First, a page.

The Rear-View Mirror: Midnight’s Children (1981)

Each Friday we travel back in time, one year at a time, for a look at some of the cultural goodies that may appear closer than they really are in The Rear-View Mirror. Join us on our weekly journey into the past!

I have this thing where I sometimes prefer a later, arguably derivative variation on a theme to the original. I enjoy Tom Stoppard’s Rosencrantz and Guildenstern Are Dead considerably more than the Beckett plays it is clearly, heavily inspired by. I find Frank Miller’s The Dark Knight Returns grating and much prefer some takes on Batman that take their inspiration from Miller but do their own thing with it.

Midnight's Children

Similarly, although in so many ways it looks to Günther Grass’ seminal The Tin Drum (1959), at times almost to the point of plagiarism, I would choose to re-read Salman Rushdie’s Midnight’s Children, published in 1981, over Grass’ novel any day of the week. Have at me, German Studies PhDs!

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Et In Blogosphere Ego

Yup, I’m back. You may not have known that I was gone… but I was. Two weeks of holidays, baby, and sorely needed ones as well.

What’s happened in the meantime? Well… I saw and enjoyed a play by Beckett. In spite of a major in English Literature, I always felt that Beckett’s plays were too long by half – and I still think so. Yes, the length (and resulting tedium) are part of the point, but I’ve always prefered his short plays to Endgame, or Waiting for Godot for that matter. What can make the latter much more enjoyable, though? Good actors, or to be more precise, Magneto and Professor X. Or Jean-Luc Picard and Gandalf. Those two godfathers of the English stage made the play more than worthwhile.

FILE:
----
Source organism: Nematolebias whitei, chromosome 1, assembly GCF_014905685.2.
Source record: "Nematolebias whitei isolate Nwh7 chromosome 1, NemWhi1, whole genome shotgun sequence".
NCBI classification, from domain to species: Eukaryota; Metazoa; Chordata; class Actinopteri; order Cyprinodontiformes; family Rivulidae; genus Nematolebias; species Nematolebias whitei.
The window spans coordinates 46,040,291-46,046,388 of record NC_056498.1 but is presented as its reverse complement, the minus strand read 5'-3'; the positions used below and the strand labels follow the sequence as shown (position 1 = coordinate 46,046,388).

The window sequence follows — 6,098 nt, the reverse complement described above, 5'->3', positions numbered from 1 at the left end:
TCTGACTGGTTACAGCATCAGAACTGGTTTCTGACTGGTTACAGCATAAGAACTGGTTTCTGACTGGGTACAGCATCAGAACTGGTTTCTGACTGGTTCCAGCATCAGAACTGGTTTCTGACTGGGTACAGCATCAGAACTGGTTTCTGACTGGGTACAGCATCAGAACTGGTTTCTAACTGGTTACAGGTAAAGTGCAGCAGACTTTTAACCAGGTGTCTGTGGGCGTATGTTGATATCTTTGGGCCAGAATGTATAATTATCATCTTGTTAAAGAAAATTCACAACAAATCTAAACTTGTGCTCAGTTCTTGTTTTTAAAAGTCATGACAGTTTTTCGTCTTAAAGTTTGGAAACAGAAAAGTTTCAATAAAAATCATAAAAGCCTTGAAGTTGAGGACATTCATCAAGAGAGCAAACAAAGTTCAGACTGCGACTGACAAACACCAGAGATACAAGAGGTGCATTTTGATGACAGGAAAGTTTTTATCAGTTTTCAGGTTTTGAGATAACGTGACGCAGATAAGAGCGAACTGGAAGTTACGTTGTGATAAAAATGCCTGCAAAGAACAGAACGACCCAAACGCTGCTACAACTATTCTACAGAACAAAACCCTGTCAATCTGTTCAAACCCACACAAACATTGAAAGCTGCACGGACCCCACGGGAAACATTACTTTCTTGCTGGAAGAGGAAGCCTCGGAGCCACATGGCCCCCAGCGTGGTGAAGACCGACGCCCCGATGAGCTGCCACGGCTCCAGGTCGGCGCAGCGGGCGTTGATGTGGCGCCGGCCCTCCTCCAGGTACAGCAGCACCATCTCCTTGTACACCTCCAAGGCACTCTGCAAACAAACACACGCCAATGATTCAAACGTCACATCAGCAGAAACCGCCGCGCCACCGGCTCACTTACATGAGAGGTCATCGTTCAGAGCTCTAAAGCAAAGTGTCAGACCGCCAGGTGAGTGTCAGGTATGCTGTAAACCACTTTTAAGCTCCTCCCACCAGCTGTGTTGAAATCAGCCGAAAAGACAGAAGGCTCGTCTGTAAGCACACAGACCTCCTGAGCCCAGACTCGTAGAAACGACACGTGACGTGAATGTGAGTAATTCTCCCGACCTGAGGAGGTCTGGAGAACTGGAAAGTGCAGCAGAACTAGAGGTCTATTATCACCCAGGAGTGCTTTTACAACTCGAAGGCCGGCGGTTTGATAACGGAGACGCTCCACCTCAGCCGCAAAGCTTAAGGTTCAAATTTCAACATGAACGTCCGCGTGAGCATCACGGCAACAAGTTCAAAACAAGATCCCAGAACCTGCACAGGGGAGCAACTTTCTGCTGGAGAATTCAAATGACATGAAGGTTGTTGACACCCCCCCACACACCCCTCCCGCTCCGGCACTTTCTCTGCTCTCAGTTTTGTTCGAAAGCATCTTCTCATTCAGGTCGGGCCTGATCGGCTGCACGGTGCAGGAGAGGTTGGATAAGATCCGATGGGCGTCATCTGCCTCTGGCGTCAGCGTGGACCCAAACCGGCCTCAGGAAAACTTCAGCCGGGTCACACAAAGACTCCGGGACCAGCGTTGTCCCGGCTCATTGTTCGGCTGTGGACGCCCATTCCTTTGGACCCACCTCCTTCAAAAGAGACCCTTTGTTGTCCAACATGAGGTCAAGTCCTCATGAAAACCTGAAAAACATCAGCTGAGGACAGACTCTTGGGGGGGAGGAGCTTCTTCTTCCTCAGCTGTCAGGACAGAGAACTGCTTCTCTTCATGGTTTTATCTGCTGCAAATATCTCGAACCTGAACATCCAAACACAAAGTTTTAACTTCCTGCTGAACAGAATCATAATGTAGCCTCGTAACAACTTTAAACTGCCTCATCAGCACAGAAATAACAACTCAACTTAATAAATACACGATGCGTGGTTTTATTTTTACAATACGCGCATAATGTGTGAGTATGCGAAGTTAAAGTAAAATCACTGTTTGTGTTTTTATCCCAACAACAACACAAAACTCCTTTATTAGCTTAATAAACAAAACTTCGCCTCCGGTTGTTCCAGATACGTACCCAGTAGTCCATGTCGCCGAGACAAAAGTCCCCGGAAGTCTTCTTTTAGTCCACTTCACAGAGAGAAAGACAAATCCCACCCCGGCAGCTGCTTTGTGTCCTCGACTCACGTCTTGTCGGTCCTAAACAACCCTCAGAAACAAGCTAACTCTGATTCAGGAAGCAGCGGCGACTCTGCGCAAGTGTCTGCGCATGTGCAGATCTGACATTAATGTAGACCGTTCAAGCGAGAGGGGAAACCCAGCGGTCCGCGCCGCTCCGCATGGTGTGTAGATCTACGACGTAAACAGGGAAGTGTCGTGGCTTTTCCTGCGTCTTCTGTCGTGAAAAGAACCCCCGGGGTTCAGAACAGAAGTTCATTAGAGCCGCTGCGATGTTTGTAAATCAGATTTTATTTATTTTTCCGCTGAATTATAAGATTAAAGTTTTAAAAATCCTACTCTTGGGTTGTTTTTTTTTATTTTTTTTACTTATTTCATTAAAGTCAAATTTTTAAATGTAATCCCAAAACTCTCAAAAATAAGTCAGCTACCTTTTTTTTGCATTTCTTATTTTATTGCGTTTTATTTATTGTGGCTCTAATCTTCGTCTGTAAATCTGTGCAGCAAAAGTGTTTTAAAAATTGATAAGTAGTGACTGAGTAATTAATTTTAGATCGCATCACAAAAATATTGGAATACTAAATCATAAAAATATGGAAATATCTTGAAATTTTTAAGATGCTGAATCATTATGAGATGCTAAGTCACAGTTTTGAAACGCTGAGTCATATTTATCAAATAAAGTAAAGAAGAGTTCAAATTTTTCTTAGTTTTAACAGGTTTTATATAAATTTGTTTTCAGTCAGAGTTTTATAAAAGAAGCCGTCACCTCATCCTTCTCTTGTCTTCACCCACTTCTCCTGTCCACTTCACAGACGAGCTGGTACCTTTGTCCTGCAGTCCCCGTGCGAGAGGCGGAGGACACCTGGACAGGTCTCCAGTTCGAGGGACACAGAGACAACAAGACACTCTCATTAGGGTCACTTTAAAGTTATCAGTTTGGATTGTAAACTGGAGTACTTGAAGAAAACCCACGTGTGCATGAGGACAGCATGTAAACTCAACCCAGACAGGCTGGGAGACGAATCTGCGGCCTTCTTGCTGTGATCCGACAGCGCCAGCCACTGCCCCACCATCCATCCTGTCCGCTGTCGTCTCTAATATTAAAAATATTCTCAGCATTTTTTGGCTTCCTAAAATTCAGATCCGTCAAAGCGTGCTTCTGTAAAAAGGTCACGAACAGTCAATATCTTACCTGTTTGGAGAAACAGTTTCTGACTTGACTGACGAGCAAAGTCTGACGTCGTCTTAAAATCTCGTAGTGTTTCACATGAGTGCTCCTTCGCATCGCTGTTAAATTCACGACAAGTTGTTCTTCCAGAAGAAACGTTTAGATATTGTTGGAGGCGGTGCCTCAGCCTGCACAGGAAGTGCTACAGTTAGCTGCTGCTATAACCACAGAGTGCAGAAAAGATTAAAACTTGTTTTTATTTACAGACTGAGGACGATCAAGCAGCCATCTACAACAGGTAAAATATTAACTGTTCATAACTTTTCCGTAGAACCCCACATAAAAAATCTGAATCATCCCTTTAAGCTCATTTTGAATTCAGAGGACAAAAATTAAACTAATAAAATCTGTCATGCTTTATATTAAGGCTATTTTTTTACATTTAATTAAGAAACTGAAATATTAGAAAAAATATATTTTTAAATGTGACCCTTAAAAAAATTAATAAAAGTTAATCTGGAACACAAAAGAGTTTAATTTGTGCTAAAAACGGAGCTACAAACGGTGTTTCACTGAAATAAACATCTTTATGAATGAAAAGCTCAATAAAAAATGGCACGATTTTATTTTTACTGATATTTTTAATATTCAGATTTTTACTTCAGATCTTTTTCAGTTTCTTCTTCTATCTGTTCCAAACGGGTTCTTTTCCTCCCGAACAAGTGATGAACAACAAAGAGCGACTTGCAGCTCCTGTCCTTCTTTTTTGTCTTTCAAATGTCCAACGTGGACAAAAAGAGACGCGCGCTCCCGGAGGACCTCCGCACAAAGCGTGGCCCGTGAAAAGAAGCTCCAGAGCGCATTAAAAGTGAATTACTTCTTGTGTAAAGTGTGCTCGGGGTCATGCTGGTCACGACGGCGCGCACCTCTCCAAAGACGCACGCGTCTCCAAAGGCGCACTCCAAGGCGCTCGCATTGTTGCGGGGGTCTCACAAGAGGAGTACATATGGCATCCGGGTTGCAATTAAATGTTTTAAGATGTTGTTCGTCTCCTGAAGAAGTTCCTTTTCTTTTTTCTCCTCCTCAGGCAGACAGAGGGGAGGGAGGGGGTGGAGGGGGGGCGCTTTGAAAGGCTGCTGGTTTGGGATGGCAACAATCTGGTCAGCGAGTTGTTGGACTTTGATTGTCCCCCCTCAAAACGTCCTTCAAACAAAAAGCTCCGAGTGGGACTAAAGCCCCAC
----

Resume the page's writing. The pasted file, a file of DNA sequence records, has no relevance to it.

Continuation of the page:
Still, though, too long by 'alf!

Less enjoyable, though, was the current London production of Tom Stoppard’s Arcadia. Yes, I compound my iconoclasm as a Beckett-disliking EngLit major by prefering the derivative Stoppard to the originator. Take that, SDH! Arcadia is one of my favourite plays, a wonderful blend of wit, intellect and heart. I fell in love with the play when I saw a fantastic amateur production done by a German student drama group.

So, with a play like this and a professional cast and crew, what could go wrong?

Well, mainly one thing: whether it’s the director’s fault or the actors’, they got the one central relationship of the play – between Thomasina, precocious 19th century teenage genious and Septimus, her tutor – wrong with a spectacularly wrong-headed interpretation of Thomasina (and a very mediocre Septimus). As a result, the production didn’t even begin to have the heart it needs to balance its cerebral qualities. If there is no ongoing flirtation and attraction between the two, one that Septimus is hardly aware of, then the final scene between them falls flat.

And fall flat it did. Having taught the play, I was constantly aware of what it could be and what the production failed to make of it. It had some strengths, mainly in the present-day comedy of academia and in a fairly strong Bernard Nightingale. (Oh, I wish though that I’d been around for the play’s original production, with actors such as Felicity Kendall, Bill Nighy and Rufus Sewell.) But without the heart, Arcadia is rendered flat and unengaging, rayless and pathless.

Okay, that’s enough for now. One thing, though, before I’m off: thanks to Rock Paper Shotgun, a computer game blog, I stumbled upon this story which has nothing to do with computer games and everything with sweetness and sadness and John Hughes. Well worth reading, unless anything even approaching sentimentality makes you come out in a rash.